Types of recruitment agencies

In ‘white collar’ specialist recruitment you will encounter several common types of agency.

‘General’ agencies:

These are the ones that carry out the full range of ‘office worker’ recruitment. From logistics to finance to IT. The plus side of these is that they can handle different types of assignments in one collaboration if your company has recruitment needs in different areas. The downside is that such recruiters are often less prepared to handle difficult, highly specialised roles and are more spread out in the networks and candidate bases of these companies.

Specialised agencies:

These are those that focus on one range of positions, such as IT. Their recruiters often have a wealth of experience and network in that particular field. They find it easier to conduct an effective briefing with a hiring manager. They may, on the other hand, perform less well or refuse to accept assignments outside of their specialism if one arises with you – in which case you need to engage another company or look for another way to source candidates.

Global agencies (corporations):

Have recognisable brands and can, under global contracts, effectively serve clients in multiple locations around the world. They have large bases and budgets for paid advertising. They boast certifications and meet standards that make it easier for large purchasing departments to process collaborative agreements. On the other hand, employees often receive less attention, so they are less well trained and, through high turnover in teams, change frequently – it is harder to establish a personal, long-term relationship with such a company.

Boutique agencies:

These are smaller agencies, often local. Sometimes they are highly specialised in a specific sub-field, e.g. recruitment of SAP specialists, Gaming or dedicated services for start-ups. In such companies, you will often meet recruiters with many years of experience who know their craft. You can usually get to know the owners at the stage of the buying process and you will encounter more flexibility in the service itself. Unfortunately, this flexibility can come with a lack of processes and the quality of the service itself can vary greatly depending on who specifically handles your business at any given time.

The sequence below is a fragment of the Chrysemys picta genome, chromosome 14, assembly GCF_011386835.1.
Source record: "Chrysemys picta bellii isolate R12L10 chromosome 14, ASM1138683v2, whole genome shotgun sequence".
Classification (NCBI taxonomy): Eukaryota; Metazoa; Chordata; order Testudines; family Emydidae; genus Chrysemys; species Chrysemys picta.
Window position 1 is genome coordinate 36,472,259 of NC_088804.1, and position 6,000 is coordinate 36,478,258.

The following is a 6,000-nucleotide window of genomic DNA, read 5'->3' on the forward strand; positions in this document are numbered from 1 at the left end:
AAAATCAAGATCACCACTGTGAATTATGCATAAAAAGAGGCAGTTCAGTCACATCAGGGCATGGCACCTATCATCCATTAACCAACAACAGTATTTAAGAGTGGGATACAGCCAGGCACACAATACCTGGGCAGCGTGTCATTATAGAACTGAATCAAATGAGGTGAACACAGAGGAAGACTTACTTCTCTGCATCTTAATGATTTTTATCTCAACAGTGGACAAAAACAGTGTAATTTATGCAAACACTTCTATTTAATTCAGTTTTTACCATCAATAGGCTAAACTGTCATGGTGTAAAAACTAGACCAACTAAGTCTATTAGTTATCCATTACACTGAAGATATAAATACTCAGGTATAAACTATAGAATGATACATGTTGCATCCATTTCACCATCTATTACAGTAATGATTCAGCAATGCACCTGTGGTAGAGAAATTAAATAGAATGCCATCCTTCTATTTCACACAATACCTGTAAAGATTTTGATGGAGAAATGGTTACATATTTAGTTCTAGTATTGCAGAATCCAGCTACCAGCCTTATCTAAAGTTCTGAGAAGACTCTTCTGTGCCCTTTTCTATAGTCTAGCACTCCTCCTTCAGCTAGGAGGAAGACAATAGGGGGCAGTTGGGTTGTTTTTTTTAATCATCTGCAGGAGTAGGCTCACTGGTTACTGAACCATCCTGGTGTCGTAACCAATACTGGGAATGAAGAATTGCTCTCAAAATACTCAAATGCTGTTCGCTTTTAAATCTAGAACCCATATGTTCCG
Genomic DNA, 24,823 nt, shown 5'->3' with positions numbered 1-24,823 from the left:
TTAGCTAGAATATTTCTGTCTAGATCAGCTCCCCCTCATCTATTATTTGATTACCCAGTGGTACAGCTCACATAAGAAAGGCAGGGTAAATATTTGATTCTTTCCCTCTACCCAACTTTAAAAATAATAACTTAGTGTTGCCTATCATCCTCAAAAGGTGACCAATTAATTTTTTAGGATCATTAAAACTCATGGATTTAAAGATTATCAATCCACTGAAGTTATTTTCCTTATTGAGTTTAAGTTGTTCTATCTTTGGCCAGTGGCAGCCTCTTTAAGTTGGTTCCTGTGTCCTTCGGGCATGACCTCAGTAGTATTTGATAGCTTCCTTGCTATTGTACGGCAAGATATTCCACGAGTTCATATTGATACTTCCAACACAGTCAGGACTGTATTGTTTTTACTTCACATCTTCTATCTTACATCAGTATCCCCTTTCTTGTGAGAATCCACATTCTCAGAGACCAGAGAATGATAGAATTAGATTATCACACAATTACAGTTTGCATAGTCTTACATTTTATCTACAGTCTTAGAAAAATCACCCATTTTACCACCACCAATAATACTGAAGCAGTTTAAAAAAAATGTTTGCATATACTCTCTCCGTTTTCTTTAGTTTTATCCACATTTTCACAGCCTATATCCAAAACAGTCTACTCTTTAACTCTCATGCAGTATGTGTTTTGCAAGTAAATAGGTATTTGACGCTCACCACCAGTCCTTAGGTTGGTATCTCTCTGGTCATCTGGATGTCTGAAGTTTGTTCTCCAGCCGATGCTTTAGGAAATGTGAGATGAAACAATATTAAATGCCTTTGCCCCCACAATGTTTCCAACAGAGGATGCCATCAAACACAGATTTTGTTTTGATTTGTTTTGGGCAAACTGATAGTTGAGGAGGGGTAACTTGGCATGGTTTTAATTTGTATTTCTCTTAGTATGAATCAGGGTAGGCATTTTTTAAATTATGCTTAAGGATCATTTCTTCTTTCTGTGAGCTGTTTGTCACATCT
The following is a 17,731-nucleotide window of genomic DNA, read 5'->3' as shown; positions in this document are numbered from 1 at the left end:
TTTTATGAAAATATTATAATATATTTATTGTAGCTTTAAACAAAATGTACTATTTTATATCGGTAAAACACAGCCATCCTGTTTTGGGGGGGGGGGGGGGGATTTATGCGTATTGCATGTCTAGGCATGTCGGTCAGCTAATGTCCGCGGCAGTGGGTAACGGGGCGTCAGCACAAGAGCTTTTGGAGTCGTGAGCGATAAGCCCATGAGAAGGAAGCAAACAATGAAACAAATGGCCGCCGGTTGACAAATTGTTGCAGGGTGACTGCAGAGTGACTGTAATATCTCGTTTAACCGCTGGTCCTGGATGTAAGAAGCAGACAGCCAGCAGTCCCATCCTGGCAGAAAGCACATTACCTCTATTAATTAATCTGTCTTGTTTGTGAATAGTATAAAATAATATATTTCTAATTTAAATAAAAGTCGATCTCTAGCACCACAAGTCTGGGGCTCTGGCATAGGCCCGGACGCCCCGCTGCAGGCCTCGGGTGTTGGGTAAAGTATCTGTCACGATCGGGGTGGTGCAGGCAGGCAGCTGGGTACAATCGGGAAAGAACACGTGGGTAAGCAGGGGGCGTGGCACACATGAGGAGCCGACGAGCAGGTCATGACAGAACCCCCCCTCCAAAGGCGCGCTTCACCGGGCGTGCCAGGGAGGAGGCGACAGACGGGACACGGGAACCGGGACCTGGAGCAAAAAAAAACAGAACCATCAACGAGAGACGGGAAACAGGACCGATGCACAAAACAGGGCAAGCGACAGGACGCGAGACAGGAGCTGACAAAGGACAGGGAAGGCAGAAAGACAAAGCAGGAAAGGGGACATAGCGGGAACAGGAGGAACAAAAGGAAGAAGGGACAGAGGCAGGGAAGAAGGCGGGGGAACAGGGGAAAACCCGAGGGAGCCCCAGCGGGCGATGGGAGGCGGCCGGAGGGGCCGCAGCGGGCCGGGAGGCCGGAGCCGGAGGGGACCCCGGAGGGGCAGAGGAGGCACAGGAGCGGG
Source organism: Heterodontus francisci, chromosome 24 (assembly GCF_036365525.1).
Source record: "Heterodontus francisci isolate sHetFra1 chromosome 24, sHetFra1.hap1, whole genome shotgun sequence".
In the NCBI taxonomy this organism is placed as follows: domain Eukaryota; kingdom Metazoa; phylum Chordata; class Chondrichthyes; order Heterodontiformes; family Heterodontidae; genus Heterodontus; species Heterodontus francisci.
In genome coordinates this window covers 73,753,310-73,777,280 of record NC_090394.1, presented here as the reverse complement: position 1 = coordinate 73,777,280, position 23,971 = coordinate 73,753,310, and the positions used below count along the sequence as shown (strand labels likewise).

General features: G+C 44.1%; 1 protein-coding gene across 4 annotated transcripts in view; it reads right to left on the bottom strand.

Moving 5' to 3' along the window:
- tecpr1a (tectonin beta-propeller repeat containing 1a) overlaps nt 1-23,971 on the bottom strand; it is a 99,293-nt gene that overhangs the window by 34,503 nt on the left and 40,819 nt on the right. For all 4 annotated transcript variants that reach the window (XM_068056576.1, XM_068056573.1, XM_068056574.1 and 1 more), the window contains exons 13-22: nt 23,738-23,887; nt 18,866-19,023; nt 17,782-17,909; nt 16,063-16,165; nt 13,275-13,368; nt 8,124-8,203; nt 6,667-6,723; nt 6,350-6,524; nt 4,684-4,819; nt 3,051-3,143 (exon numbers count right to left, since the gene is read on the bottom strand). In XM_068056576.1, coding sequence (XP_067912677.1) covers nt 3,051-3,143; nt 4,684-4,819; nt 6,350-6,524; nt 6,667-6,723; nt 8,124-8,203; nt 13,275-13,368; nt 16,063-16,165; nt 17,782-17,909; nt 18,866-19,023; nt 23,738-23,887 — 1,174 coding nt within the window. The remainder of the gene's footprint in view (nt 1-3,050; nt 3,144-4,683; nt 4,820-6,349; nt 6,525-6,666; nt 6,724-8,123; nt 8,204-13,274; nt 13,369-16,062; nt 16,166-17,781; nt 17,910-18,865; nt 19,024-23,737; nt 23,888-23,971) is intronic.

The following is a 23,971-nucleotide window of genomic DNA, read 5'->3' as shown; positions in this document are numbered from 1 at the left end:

Outsourcing agencies:

These are companies that specialise in ‘hiring’ IT professionals for the duration of a project, often referred to as ‘contracting’. The advantage of these companies is that they are often more familiar with the very processes involved in deploying IT staff as a service and have a base of specialists available almost off-the-shelf, without having to hire them in-house. They are sometimes worse at sourcing hard-to-find talent beyond their own base and first results pages on LinkedIn, as they are working on a large number of projects at the same time, only a small proportion of which will close.

What to look out for when choosing?